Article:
- Similar to pertussis or whooping cough, but is not as common and causes less severe symptoms. (See Pertussis fact sheet)
- Bacterial infection affecting the mouth, nose and throat.
- Spread through the air in droplets produced during coughing and sneezing.
- Treated with antibiotics.
- A person can be infected with parapertussis and pertussis at the same time.
- Approximately 40% of persons infected with parapertussis do not have symptoms.
- Persons in all age groups can get it, though it occurs most frequently among children less than 10 years of age.
- All infants less than 6 months of age should receive antibiotics as a preventive measure if they have been in contact with a person with parapertussis.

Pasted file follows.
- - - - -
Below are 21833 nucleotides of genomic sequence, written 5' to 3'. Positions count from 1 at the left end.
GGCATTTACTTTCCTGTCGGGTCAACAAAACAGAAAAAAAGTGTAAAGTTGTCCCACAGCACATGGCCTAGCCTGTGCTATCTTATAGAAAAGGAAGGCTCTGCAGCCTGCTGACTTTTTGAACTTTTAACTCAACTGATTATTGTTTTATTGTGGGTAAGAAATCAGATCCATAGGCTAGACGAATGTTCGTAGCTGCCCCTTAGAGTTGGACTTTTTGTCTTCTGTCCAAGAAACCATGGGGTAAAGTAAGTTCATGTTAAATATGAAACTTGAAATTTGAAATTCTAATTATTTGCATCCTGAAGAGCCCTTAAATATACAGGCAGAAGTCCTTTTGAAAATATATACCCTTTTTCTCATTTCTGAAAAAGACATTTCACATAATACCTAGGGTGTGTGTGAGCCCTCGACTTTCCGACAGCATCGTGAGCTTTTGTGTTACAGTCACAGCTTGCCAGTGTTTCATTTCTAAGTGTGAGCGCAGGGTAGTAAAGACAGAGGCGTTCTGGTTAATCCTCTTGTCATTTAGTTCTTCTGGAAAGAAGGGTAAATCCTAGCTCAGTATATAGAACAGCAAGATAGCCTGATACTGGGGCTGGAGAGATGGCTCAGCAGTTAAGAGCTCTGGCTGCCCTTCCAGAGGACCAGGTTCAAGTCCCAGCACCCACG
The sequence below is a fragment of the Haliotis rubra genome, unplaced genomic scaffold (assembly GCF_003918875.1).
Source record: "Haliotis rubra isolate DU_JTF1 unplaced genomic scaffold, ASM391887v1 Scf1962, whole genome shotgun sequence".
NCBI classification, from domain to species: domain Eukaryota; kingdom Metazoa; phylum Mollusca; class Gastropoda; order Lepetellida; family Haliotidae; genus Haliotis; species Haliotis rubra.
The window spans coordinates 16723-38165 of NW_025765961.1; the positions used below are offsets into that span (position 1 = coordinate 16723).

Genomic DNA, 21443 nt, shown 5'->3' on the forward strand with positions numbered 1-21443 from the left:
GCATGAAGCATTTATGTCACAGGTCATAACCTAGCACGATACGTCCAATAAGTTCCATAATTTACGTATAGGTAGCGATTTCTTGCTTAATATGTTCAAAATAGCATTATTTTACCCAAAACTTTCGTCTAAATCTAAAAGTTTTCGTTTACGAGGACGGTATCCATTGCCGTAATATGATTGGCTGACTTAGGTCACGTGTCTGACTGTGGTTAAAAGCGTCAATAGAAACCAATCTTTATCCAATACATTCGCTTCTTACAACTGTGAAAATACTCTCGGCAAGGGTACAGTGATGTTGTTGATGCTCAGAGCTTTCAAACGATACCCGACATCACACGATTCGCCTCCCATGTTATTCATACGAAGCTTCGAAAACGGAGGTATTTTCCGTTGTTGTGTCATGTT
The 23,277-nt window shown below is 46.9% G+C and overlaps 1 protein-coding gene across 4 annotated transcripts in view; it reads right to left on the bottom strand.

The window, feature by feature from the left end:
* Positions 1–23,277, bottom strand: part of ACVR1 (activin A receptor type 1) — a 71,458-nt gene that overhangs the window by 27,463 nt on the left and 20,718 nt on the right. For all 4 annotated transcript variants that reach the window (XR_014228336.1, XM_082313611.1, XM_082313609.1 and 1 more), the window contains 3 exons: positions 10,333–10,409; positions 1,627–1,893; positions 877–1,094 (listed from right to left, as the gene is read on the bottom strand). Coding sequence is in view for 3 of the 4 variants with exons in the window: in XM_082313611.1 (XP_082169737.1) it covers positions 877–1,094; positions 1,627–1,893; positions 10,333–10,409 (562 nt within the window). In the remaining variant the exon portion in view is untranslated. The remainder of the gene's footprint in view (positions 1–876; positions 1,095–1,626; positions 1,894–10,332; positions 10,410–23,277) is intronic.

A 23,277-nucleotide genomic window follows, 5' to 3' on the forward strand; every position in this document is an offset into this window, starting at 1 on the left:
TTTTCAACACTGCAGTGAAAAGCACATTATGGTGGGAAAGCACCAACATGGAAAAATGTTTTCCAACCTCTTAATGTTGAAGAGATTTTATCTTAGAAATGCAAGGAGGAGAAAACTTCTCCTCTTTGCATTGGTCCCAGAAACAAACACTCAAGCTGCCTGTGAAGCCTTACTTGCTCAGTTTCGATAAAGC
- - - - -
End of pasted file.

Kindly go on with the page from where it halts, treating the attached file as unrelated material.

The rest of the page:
- Pertussis containing vaccines do not provide protection against parapertussis.
- There is no vaccine for parapertussis.
Protect yourself and others by following these healthy actions:
- Cover your nose when sneezing OR sneeze into your elbow
- Cover your mouth when coughing OR cough into your elbow
- Wash your hands after sneezing and coughing
- Stay home when ill
- Get vaccinated!
Updated Apr. 09, 2012
Reviewed Apr. 13, 2012